Without documents an immigrant cannot seek employment legitimately, open a bank account, or collect income tax. “The dispossessed, we can now see, come in many categories, signaled by deprivation of one or another document; but what is important is that a loss of one official status threatens the unraveling of the whole edifice, that is the descent into the wilderness of having no entitlements at all,” (Humphrey, 26). This is parallel to the situation of Mexican Americans in southern California. Without one document (i.e. green card) the immigrant cannot obtain any other. For example, she cannot obtain a social security card without proof of residence, which will then prevent the possibility of applying for employment or a bank account. Reasons why Mexican Americans do not have equal access to economic and employment opportunities as a result of lack of documentation, include, “lack of credit ratings, collateral, or are the victims of ethno-racial discrimination,” (Butler and Kozmetsky, 171). Whereas Mexican Americans do not have equal access to economic or employment opportunities, they feel compelled to abandon the larger banking institutions and develop their own support groups within their ethnic enclave.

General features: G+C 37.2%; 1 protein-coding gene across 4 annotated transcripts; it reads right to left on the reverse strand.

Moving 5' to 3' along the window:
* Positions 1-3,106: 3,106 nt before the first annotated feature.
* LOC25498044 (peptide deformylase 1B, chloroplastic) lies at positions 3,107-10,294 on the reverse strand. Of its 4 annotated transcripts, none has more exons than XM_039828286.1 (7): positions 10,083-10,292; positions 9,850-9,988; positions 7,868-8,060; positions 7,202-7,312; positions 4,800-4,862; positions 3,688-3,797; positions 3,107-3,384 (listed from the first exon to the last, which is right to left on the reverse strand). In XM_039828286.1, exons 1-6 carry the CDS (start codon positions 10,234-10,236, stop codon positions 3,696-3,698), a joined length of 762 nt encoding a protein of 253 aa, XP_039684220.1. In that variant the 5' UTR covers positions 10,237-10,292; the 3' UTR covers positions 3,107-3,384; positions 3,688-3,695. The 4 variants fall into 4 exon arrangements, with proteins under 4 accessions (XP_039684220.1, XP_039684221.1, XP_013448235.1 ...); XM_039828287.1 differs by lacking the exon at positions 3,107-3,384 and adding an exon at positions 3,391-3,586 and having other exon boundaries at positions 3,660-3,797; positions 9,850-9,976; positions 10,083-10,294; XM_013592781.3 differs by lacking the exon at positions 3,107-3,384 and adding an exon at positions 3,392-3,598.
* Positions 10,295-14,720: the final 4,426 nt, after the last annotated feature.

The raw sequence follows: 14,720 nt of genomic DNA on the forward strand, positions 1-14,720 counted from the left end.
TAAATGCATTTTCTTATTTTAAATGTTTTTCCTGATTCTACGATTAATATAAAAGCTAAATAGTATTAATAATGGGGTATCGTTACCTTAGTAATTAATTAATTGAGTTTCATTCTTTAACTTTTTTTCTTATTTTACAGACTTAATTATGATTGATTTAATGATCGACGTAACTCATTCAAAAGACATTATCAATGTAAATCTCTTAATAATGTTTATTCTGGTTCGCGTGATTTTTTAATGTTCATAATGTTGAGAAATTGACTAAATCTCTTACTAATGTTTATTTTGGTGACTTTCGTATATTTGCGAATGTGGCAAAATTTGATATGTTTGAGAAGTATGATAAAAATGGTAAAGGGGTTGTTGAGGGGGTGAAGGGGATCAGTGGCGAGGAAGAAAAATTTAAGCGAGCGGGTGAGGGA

Works Cited
Butler, John Sibley and George Kozmetsky, ed. Immigrant and Minority Entrepreneurship: The Contunious Rebirth of American Communities. Praeger. Westport: 2004.

Cope, Thomas. Default and the Tanda: A Model Regarding Recruitment For Rotating Credit Associations. Ethnology, 19:2 (1980:Apr.)

Humphrey, Caroline. The Unmaking of Soviet Life: Everyday Economies After Socialism. Conrell University. Ithaca: 2002.

Kurtz, Donald V. The Tanda: A Rotating Credit Association in Mexico. Ethnology, 17:1 (1978:Jan.)

Velez-Ibanez, Carlos G. Bonds of Mutual Trust: The Culture System of Rotating Credit Associations Among Urban Mexicans and Chicanos. Rutgers University Press. New Brunswick: 1983.